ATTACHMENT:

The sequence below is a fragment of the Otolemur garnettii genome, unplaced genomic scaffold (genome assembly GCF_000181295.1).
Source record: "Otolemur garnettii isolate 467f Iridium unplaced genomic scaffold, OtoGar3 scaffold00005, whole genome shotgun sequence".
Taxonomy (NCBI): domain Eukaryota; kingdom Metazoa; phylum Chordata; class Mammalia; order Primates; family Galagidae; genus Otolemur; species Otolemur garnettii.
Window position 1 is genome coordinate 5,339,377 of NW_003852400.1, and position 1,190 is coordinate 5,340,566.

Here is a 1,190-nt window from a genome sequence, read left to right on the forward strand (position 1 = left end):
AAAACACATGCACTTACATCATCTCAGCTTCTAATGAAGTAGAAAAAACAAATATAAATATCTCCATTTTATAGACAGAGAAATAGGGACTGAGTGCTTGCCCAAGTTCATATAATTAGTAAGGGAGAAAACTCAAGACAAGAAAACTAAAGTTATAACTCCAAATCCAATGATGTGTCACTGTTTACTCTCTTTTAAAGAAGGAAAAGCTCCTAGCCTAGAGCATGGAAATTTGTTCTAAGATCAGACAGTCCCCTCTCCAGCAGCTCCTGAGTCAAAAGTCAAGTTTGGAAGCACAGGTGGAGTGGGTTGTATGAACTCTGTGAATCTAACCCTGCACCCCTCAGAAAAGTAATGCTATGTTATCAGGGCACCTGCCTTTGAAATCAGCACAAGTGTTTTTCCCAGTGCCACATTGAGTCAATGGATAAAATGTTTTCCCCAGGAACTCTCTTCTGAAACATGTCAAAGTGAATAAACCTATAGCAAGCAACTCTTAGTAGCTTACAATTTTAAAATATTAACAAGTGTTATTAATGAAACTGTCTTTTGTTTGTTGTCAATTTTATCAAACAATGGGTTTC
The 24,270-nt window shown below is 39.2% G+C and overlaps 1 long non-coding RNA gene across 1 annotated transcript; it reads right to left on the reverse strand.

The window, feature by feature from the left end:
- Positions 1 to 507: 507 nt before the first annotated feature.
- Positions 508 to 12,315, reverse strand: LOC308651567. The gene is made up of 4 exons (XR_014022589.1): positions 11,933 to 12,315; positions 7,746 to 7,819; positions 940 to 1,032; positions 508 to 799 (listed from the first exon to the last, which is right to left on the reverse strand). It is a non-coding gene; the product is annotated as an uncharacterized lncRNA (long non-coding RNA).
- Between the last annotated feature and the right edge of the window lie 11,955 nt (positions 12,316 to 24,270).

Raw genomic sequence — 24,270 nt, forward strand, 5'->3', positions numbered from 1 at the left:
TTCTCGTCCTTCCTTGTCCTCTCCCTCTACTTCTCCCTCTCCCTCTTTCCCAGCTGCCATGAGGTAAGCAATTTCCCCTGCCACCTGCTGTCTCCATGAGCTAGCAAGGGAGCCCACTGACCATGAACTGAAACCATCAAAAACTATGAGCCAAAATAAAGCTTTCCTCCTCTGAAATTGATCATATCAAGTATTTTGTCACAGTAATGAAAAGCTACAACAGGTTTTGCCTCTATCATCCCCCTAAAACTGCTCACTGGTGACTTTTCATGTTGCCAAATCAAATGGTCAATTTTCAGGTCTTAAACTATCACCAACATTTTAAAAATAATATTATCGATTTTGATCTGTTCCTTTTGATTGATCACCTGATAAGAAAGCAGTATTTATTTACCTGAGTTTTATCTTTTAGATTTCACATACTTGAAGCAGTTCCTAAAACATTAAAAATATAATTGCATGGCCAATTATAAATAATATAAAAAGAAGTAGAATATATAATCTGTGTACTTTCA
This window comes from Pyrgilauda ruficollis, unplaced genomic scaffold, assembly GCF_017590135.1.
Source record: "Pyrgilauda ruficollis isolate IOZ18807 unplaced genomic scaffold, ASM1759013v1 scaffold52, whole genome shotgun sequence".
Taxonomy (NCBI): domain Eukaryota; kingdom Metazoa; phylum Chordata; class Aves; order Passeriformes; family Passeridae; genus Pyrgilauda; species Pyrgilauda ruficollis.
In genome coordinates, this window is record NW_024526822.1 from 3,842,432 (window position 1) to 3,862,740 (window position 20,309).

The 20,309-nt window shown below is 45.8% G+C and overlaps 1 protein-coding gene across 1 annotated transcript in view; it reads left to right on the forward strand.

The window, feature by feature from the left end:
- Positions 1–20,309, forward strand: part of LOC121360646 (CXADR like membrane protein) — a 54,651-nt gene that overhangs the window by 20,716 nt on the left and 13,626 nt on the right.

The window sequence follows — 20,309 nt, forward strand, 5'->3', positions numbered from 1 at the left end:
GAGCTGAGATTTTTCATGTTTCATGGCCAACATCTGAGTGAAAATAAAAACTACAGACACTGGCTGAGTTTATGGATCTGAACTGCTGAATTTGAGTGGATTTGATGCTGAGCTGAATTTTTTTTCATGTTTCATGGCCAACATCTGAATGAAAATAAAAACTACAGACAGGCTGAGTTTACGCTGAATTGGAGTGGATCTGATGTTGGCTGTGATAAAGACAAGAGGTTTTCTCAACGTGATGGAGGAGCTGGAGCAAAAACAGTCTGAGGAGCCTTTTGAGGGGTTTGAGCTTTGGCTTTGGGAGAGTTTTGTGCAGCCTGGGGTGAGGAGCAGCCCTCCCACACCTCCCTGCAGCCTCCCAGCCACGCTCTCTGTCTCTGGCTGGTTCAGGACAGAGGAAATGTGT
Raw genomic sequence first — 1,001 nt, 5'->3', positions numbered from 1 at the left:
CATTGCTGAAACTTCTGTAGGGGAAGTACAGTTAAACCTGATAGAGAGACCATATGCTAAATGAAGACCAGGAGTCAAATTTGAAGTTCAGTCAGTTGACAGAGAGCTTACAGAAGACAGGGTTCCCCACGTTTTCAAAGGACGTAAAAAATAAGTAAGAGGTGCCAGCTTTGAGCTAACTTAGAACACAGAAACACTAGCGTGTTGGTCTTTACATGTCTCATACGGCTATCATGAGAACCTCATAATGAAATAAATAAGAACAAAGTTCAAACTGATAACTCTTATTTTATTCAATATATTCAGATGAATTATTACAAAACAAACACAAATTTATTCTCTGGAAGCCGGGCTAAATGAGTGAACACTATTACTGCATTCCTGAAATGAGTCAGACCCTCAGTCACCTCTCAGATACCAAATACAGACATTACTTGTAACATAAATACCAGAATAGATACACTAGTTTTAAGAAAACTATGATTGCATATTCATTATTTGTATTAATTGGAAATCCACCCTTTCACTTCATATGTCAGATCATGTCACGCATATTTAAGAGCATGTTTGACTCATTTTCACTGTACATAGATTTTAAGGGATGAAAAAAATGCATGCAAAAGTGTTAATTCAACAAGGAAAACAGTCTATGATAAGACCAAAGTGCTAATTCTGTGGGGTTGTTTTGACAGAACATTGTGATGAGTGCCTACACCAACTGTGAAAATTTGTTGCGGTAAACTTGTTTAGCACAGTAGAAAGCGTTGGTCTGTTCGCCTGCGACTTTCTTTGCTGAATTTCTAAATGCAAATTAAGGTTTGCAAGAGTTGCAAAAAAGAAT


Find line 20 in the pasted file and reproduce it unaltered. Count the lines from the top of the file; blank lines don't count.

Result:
- Positions 1–20,309, forward strand: part of LOC121360646 (CXADR like membrane protein) — a 54,651-nt gene that overhangs the window by 20,716 nt on the left and 13,626 nt on the right.